It's official: there's a new #1 in men's tennis today, and that is Olympic gold medalist Rafael Nadal.

Meanwhile, 19-year-old Juan Martin Del Potro of Argentina has won four consecutive tournaments on the tour and is sneaking into dangerous dark horse territory in next week's U.S. Open.

August 19, 2008

So Long, Venice


I didn't get to see much of the city this morning, as I had to spend some time on the MacBook attending to some pressing work for the start of the school year. And now it's time to leave Venice. I've enjoyed my short stay here and we'll definitely planned to return to this beautiful city.

Back In Zurich

I have a short layover in Switzerland on my way back to London. On the trip to the airport back in Venice, I was treated to much better views of the city from the vaporetto route, as it was a spectacularly clear day, unlike the rain and overcast weather that greeted me as I arrived in Venice on Sunday morning.

A Night Out In London

After my short flight from Zurich I had (unusual) good luck in Heathrow, quickly making my way past the immigration checkpoint, getting my bag off the carousel without a wait, and then clearing customs without a hitch and catching the Piccadilly Line train to the Covent Garden stop and my hotel on The Strand. After a bit of down time to get cleaned up and changed, I had a late dinner with a Choate graduate from the Class of 1994 and seven of his friends and family members from Kuwait. We ate at Aaya, an upscale Japanese restaurant in Soho on Brewer Street, just behind the old Regent Palace hotel where I frequently stayed in London (but the huge 700+ room hotel has been shut down the last couple years). It was a spectacular meal of first-rate Japanese cuisine, and somehow somebody picked up the check for us all on the sly, so it was a real treat. I passed on the chance to go clubbing with the group afterward, knowing I've got an early flight home in the morning.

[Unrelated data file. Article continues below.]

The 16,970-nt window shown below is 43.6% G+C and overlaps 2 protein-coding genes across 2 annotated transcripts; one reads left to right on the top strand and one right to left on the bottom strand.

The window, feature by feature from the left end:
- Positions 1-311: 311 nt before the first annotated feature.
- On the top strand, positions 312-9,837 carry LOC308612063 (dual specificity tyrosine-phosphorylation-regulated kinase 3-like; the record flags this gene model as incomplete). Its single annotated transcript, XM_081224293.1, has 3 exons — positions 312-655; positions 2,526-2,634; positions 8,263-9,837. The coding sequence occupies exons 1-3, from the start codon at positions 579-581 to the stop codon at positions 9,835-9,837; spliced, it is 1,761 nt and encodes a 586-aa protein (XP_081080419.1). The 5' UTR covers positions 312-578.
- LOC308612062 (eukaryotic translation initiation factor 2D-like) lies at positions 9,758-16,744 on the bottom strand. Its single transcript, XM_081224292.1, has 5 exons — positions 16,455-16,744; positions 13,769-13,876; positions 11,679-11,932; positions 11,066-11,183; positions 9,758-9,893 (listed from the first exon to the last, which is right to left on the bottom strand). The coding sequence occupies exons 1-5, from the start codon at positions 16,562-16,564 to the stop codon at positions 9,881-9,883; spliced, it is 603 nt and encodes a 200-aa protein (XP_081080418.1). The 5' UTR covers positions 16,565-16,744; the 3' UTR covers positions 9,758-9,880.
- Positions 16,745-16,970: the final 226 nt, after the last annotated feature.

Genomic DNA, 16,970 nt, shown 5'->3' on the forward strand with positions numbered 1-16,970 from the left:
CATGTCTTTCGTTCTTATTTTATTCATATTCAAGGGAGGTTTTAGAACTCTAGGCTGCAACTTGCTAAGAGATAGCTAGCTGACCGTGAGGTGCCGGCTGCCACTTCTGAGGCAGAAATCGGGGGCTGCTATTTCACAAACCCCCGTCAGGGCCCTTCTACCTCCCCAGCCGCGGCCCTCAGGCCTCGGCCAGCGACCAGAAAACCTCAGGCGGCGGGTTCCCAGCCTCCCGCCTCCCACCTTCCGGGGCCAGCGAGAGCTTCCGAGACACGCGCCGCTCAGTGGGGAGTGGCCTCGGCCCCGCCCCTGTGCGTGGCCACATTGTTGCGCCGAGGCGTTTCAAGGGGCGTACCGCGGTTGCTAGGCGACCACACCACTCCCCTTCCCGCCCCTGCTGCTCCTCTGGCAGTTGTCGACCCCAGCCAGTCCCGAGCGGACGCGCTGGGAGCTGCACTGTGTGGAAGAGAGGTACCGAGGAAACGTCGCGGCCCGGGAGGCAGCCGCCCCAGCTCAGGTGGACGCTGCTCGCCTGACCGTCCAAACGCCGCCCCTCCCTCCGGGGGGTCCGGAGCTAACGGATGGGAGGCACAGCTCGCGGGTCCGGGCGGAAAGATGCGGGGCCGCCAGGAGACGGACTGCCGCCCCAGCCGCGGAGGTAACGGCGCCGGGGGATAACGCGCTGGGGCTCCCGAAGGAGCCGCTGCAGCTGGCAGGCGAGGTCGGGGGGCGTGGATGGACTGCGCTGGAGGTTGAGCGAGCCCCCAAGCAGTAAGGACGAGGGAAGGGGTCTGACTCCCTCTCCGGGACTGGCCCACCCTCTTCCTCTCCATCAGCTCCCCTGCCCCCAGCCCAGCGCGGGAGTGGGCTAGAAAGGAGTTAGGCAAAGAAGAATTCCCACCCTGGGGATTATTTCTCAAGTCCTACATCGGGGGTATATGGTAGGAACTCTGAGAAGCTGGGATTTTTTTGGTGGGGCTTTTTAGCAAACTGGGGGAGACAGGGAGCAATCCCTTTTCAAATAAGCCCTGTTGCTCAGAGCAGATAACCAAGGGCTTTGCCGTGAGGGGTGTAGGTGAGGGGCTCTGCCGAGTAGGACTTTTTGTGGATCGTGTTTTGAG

August 20, 2008

On The Grid Once More


My American Airlines flight just landed at Logan Airport, which means I can reactivate my iPhone. I've had it in airplane mode since leaving the States almost two weeks ago. I'm determined to avoid outrageous charges for telephone or data access while traveling abroad, so I cut off all connectivity for the device while in Europe.

The End Of Summer Approaches